Mount Baker

Your eyes are spoons and forks. You ask me, “Above the clouds, do you sleep?”
I nod and show you nylon sheets, metal rods, carabiners, every magic charm
needed for floating thousands of feet above. You ask me, “Do you enjoy

the harnesses and helmets? Is it the perspective you most enjoy?”
I don’t say it’s knowing you’re somewhere in this same world asleep
wishing I lay next to you that tethers me to this peak. You charm

me more than summit, goat, grappling hook, crampon; there is no charm
in risk if there’s nothing to risk, and you, you are everything. I can’t enjoy
the pulling away, the ascent, the rappel, the landfall, the unpacking, the sleep.

So sleep; charm my dreams. Like me, enjoy the sweet suspension.

Writing for YeahWrite’s weekly challenge. Click the badge above to read more poetry and flash fiction!


13 Replies to “Mount Baker”

  1. It’s so nice to read someone who gets how important rhythm is to a piece like this. You breathe and stretch in all the right places and it’s lovely how you use the three words over and over in such a way that it doesn’t feel like I’m being hammered over the head with repetition.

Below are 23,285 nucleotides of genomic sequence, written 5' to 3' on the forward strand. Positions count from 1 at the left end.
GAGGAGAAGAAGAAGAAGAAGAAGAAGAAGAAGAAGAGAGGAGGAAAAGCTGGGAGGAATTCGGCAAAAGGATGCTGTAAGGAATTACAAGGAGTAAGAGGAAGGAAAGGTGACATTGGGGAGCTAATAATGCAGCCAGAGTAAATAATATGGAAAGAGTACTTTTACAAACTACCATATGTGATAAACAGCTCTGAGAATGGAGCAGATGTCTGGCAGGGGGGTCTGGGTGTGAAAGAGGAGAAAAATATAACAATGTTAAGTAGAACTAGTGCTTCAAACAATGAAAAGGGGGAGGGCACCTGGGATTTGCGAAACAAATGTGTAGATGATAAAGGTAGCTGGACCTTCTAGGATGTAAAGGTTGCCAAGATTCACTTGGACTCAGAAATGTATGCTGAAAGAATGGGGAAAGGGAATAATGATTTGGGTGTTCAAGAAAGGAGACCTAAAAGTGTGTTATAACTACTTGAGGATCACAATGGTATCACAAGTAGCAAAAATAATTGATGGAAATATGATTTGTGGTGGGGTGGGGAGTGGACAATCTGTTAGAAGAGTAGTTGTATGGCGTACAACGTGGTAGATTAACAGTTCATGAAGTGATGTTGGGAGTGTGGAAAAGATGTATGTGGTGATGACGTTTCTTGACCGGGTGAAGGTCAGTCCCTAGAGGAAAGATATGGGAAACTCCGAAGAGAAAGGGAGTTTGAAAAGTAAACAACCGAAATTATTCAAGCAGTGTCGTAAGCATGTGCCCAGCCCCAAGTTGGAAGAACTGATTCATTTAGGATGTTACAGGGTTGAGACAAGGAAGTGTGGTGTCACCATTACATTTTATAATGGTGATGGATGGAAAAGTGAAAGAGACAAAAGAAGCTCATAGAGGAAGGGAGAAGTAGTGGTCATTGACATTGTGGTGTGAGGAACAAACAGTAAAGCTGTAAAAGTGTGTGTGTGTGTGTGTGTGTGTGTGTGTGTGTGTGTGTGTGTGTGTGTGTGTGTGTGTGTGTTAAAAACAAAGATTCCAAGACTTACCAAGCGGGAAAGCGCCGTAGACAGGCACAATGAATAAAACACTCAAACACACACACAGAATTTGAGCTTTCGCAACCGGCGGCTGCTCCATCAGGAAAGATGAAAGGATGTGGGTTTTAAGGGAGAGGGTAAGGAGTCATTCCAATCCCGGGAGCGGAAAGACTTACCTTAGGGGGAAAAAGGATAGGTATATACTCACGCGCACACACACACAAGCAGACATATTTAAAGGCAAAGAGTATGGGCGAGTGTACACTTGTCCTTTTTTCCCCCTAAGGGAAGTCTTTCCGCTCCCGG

2. I love the idea that the person left behind doesn’t have your same interest, and while that doesn’t stop you, it changes the activity for you. I always think that the things that separate us can make the relationship richer though I could never explain it like you do here with the line: “I don’t say it’s knowing you’re somewhere in this same world asleep…”

  3. Ugh. Gorgeous. “There is no charm in risk if there’s nothing to risk.” I love the whole idea of risk as an expression of love.

  4. Climbing, especially in the cold, is so unappealing to me. I love that it’s only appealing to the narrator because of the love he left behind. This was beautiful.

  5. I really liked that the three stanzas flowed into each other, thoughts in motion, each dependent on the next section. I think it made the ending lines even stronger, as they were complete – bringing an end to the motion but leaving us with a final feeling of emotion.

  6. I love that it’s your narrator’s love that keeps them grounded, and not the act of leaving/climbing. That the leaving is only possible because of their love, waiting for them.

  7. god I miss climbing. The smell of chalk in the noonday sun. Aching muscles at the end of the day. Swinging out over the ledge and letting go; trusting your partner and your equipment. Camaraderie and being alone all at the same time.

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